If the latter is true—that homosexuals can choose whether or not to engage in sexual activity—then your racial analogy does not apply, because Christians do not object to inclinations; rather, it’s the moral actions that concern Christians. The racial analogy obviously fails because no one can choose her race.

    Consider the “heterosexual” male. Christian moral theory does not object to his being inclined toward women. However, if he chooses to engage in polygamy, or commit adultery, or be promiscuous, etc., then those actions are condemned. You can make similar claims to those above: that these actions are not sinful, etc., that Christians are closed-minded, etc., but you can’t claim they’re bigoted towards “heterosexuals,” and you can’t claim that there is any parallel to civil rights. The same applies to homosexuality, mutatis mutandis.

    In other words, you seem to let your objection to the particular moral conclusions of Christians blind you to the larger meta-ethical issue: the dispute about homosexuality is about moral activity; civil rights instead are connected to innate characteristics.

  7. As for Xenolith’s PS: There were Southerners (and Northerners too) who believed that blacks were animals without souls. But to my knowledge, all these guys were secularists, pre-Darwinians, rather than orthodox Christians. If you have evidence that any church declared that blacks had no souls, I’d like to hear about it.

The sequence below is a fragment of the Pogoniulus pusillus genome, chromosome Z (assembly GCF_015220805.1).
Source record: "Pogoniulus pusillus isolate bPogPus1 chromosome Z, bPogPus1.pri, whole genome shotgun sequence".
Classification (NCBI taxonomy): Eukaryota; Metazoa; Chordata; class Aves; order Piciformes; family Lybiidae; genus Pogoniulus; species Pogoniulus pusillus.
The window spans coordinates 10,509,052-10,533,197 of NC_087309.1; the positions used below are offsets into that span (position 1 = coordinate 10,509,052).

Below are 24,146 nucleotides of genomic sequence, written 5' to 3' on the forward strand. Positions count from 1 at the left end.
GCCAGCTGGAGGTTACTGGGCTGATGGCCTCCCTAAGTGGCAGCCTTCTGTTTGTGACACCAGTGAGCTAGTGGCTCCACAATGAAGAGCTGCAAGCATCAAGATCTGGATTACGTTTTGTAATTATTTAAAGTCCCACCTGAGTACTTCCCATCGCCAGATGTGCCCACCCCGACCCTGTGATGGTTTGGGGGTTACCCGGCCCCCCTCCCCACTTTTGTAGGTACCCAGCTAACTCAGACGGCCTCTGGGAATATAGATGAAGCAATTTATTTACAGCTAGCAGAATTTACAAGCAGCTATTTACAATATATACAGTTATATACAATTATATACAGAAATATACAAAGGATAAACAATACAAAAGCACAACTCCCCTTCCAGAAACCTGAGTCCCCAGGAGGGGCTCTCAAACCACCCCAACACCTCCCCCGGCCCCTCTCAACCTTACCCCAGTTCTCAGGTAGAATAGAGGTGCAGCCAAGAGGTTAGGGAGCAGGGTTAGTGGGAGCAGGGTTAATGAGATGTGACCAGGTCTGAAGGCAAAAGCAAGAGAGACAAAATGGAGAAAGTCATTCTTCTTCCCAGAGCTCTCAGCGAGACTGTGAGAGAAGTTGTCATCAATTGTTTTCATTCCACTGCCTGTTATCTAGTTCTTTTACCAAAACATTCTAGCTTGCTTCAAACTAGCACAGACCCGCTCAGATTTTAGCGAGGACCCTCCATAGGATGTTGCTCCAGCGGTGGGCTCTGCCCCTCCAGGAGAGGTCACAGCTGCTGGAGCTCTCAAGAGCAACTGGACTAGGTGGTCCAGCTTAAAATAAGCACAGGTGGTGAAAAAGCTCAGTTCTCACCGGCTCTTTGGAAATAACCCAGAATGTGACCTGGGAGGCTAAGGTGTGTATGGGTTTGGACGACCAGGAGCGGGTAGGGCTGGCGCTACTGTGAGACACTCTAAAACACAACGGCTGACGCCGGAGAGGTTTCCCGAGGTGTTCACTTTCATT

8. Hi filosofo: I would love to have responded to your thoughts a while back, but I’ve been terribly busy.

    To get to the heart of the matter: You assume in your response that the act of homosexuality is wrong or immoral, and you go on to compare it with polygamy and adultery, etc. It’s important to understand that many people do not find the comparison appropriate. In fact, many gay people I know also think promiscuity unwise, an attitude that one wouldn’t guess existed if you only bought into fundamentalist and other mainstream stereotypes about homosexuality. So it’s not “my objection to the particular moral conclusions of Christians blinding me” to any larger issue. (Did you mean to say “larger meta-ethical issue” BTW? That seems like a tacit admission uncommon among fundamentalist Christians: that human morality exists above with the morals of the Christian religion appearing as a subset of the other. I would quite agree, adding that many Christian morals are admirable, though they’re always reflected elsewhere in the world’s religions and philosophies.) In fact, many modern Christians have no problem with gay people or “homosexual acts.”